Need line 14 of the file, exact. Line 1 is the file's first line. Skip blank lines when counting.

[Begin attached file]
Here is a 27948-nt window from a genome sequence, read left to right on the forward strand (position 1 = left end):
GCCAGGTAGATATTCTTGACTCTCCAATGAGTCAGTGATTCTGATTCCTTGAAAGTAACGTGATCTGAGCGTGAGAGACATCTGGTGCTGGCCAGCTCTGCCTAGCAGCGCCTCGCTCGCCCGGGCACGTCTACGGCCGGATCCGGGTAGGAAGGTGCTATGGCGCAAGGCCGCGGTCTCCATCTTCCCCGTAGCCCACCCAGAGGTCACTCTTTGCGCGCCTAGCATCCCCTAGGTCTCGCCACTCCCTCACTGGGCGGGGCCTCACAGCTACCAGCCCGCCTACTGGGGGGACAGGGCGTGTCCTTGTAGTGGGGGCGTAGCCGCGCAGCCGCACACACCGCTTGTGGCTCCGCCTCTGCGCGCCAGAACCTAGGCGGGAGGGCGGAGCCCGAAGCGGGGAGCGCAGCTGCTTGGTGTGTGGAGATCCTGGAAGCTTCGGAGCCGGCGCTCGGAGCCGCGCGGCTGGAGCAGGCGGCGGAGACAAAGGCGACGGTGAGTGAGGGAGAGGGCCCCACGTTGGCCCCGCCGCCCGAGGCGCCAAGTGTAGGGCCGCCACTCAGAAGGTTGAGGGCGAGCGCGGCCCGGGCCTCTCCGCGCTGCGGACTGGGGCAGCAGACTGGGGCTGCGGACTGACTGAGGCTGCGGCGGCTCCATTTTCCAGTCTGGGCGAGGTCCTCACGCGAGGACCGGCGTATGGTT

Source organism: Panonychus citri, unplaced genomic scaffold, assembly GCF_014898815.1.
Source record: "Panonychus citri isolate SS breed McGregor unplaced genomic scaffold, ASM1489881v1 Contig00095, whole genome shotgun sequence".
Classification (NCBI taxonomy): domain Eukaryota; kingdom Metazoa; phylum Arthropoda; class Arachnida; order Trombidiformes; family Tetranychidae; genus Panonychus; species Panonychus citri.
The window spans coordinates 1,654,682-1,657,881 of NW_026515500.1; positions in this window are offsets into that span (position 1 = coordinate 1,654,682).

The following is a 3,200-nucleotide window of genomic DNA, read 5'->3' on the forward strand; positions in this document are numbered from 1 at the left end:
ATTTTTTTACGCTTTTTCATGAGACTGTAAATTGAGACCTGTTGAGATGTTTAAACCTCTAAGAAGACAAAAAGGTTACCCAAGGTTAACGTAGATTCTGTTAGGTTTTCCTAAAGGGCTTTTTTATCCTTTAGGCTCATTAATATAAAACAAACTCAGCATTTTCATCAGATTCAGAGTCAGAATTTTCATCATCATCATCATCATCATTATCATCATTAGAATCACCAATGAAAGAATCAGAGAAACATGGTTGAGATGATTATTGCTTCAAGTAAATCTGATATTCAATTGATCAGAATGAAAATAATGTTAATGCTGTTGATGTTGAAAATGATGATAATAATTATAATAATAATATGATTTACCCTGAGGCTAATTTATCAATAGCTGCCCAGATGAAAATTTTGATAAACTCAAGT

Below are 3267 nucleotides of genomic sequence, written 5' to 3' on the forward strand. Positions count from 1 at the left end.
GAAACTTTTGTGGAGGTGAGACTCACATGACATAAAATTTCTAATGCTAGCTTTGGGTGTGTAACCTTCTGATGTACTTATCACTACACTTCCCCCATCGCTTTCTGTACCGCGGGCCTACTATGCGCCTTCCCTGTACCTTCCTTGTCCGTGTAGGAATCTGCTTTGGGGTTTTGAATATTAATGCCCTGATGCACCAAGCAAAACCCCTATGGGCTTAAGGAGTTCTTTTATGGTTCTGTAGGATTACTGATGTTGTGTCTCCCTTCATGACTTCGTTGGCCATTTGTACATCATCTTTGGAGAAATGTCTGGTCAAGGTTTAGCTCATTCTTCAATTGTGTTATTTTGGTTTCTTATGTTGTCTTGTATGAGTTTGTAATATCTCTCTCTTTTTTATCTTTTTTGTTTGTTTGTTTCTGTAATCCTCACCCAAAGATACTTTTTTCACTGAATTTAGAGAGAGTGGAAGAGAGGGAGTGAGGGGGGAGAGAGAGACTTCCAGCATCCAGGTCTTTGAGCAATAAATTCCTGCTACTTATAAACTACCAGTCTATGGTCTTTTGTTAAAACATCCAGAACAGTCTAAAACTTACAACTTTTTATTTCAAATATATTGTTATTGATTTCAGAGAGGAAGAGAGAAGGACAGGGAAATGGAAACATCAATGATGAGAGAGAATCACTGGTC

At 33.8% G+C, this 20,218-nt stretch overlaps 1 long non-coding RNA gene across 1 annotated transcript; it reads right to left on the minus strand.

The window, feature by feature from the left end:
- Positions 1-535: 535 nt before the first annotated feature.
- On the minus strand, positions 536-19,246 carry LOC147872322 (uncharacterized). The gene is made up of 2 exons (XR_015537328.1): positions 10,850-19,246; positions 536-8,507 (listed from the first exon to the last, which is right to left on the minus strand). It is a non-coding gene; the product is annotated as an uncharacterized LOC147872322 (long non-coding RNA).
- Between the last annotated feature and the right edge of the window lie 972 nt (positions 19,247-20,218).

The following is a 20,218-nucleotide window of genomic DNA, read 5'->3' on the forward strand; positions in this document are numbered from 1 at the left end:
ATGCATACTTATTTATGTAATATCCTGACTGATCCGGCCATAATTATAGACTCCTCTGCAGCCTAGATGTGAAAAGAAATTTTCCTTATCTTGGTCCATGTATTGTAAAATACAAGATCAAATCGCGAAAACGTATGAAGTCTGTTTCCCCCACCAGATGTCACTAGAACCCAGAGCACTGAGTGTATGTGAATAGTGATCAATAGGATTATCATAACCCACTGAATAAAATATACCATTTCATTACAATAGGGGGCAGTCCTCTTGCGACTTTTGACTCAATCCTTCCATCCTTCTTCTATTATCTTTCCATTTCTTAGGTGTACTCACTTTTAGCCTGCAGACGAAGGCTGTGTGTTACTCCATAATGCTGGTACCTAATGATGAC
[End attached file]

- On the minus strand, positions 536-19,246 carry LOC147872322 (uncharacterized). The gene is made up of 2 exons (XR_015537328.1): positions 10,850-19,246; positions 536-8,507 (listed from the first exon to the last, which is right to left on the minus strand). It is a non-coding gene; the product is annotated as an uncharacterized LOC147872322 (long non-coding RNA).